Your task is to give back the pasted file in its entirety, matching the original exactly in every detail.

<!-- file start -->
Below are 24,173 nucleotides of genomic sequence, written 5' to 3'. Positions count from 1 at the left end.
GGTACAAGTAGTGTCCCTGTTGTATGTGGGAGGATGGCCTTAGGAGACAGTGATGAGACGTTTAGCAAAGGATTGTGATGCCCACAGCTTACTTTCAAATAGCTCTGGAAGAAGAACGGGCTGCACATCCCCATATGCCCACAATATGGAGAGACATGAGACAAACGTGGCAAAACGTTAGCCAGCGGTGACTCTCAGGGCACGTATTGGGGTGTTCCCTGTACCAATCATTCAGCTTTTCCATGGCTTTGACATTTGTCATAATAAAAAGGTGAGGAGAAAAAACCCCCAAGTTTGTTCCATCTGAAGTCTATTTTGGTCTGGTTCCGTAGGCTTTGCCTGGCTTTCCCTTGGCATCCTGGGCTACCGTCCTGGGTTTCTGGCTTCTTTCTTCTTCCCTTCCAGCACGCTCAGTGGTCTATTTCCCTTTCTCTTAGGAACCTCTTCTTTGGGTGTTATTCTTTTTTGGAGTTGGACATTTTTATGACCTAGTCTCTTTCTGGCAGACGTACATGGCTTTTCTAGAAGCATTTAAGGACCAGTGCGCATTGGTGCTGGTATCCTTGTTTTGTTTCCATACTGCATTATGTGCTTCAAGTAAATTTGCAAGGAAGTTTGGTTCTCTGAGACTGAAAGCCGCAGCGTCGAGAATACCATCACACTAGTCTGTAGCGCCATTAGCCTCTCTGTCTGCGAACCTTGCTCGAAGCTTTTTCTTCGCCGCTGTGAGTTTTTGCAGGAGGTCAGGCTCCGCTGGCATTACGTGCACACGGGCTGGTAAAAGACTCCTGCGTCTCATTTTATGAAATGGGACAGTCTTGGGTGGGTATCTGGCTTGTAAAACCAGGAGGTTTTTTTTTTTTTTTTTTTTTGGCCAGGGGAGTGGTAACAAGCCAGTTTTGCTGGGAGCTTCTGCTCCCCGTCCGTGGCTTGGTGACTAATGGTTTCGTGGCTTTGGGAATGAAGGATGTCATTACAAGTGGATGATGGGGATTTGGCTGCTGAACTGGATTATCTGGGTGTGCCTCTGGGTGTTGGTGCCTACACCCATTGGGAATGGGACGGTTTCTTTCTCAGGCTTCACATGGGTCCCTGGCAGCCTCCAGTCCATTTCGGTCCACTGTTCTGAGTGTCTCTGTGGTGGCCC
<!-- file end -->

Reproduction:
Below are 24,173 nucleotides of genomic sequence, written 5' to 3'. Positions count from 1 at the left end.
GGTACAAGTAGTGTCCCTGTTGTATGTGGGAGGATGGCCTTAGGAGACAGTGATGAGACGTTTAGCAAAGGATTGTGATGCCCACAGCTTACTTTCAAATAGCTCTGGAAGAAGAACGGGCTGCACATCCCCATATGCCCACAATATGGAGAGACATGAGACAAACGTGGCAAAACGTTAGCCAGCGGTGACTCTCAGGGCACGTATTGGGGTGTTCCCTGTACCAATCATTCAGCTTTTCCATGGCTTTGACATTTGTCATAATAAAAAGGTGAGGAGAAAAAACCCCCAAGTTTGTTCCATCTGAAGTCTATTTTGGTCTGGTTCCGTAGGCTTTGCCTGGCTTTCCCTTGGCATCCTGGGCTACCGTCCTGGGTTTCTGGCTTCTTTCTTCTTCCCTTCCAGCACGCTCAGTGGTCTATTTCCCTTTCTCTTAGGAACCTCTTCTTTGGGTGTTATTCTTTTTTGGAGTTGGACATTTTTATGACCTAGTCTCTTTCTGGCAGACGTACATGGCTTTTCTAGAAGCATTTAAGGACCAGTGCGCATTGGTGCTGGTATCCTTGTTTTGTTTCCATACTGCATTATGTGCTTCAAGTAAATTTGCAAGGAAGTTTGGTTCTCTGAGACTGAAAGCCGCAGCGTCGAGAATACCATCACACTAGTCTGTAGCGCCATTAGCCTCTCTGTCTGCGAACCTTGCTCGAAGCTTTTTCTTCGCCGCTGTGAGTTTTTGCAGGAGGTCAGGCTCCGCTGGCATTACGTGCACACGGGCTGGTAAAAGACTCCTGCGTCTCATTTTATGAAATGGGACAGTCTTGGGTGGGTATCTGGCTTGTAAAACCAGGAGGTTTTTTTTTTTTTTTTTTTTTGGCCAGGGGAGTGGTAACAAGCCAGTTTTGCTGGGAGCTTCTGCTCCCCGTCCGTGGCTTGGTGACTAATGGTTTCGTGGCTTTGGGAATGAAGGATGTCATTACAAGTGGATGATGGGGATTTGGCTGCTGAACTGGATTATCTGGGTGTGCCTCTGGGTGTTGGTGCCTACACCCATTGGGAATGGGACGGTTTCTTTCTCAGGCTTCACATGGGTCCCTGGCAGCCTCCAGTCCATTTCGGTCCACTGTTCTGAGTGTCTCTGTGGTGGCCC